This is all done in Microsoft Access 2007 and SQL Server. We are creating a way for our users to quickly make notes on a customer. These quick-notes will contain tags that will prompt the user for data based on that tag. The tags are to be limited to a few select options for the user to pick from. The tags will be coded as [TAG] in the database.

A couple examples:

Order refund

[[OrderNumber]] - Was refunded 

When the user selects the above example, he/she would be prompted with a list of the currently selected customer's orders and a field to allow the user to input a specific order. When the user chooses the order, the quick note would look like:

[123456] - Was refunded

General Note

Emailed receipt for order [[OrderNumber]] to email address: [emailAddress]

Would look like:

Emailed receipt for order [123456] to email address: [email protected]

The Problem

The main issue is that each tag invokes a different action.

  1. An order number tag calls up a function that will extract the order number from a few columns in an order table.
  2. An email address tag will show all the current customer's email addresses or allow the user to put a different email into a field.

Our Purposed Solution

We though about putting the data into a table with the following format:

║ NoteID ║   NoteTag    ║   columnReference    ║ tableReference ║
║      1 ║ emailaddress ║     email address    ║ emailAddTable  ║

Now this table may be a quick way to grab the data, but it will be awkward for function calling, and a lot will still be handled programmatically.

The Questions

What is a clean and simple way to invoke particular calls to action in a program based on the tags in a quick note? A big loop checking for tags in a string and then calling the specific functions?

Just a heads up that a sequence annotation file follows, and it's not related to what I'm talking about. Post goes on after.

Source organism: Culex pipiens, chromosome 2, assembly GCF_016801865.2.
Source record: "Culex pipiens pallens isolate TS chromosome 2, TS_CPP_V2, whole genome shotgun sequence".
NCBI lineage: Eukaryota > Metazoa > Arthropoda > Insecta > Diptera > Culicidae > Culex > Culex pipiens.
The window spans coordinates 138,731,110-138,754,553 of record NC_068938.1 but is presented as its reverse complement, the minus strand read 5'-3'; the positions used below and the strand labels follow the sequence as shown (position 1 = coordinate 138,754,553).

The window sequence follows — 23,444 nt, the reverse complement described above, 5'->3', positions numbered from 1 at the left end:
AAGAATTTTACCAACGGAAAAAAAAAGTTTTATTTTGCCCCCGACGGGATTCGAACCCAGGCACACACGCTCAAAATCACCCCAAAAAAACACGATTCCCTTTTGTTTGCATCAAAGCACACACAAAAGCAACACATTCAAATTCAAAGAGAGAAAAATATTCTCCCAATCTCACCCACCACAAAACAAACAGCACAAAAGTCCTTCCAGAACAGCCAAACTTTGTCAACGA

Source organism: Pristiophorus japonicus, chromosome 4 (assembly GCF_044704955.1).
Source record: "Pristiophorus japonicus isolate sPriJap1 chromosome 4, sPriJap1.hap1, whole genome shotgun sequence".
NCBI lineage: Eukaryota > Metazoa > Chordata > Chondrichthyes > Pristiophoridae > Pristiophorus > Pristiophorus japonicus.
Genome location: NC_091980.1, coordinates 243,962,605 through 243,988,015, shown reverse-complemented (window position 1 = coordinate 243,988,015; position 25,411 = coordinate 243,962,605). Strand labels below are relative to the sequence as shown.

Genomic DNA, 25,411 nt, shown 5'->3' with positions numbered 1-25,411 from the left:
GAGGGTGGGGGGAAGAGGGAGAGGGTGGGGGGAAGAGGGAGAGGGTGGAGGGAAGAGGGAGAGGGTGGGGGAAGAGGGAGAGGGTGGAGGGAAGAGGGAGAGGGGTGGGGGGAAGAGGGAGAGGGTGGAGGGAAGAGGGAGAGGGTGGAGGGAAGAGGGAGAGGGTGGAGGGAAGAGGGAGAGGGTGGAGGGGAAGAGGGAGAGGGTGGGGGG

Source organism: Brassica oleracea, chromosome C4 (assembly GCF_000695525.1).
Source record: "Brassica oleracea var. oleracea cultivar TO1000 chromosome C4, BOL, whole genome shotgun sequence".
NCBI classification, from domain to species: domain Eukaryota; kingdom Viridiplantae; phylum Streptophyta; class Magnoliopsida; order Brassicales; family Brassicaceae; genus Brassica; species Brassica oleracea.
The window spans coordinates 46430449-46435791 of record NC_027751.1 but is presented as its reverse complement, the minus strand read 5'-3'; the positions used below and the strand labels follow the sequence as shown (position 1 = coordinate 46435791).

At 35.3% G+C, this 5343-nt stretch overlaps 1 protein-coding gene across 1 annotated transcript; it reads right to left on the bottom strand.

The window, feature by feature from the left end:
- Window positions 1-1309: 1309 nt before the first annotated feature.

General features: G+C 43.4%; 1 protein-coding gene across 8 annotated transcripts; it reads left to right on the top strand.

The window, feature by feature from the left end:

1 Answer 1


Use a Factory Method.

Public Function GetObjectByClassName(ByRef className As String) As Object
    Select Case className
        Case "Cat: Set Factory = New Cat
        Case "Dog": Set Factory = New Dog
        Case Else: Err.Raise Description:="Factory does not recognise this className."
    End Select
End Function

Now all you need is a class for each action, and an "execute" method in each class.

Dim executor as object
executor = GetObjectByClassName("Dog")
executor.Execute() 'woof
  • So, assuming here, you are suggesting that the program has a list of values, and pending the value passed it will initialize different classes rather than trying to build off of the database?
    – Elias
    Commented Oct 7, 2015 at 17:48
  • A Factory Method accepts a string (in this case, your tag), and returns an object corresponding to your tag. If every object has the same method ("Execute"), then all you have to do is just call Execute on whatever object is returned. I'll add some more detail to my answer. Commented Oct 7, 2015 at 20:25

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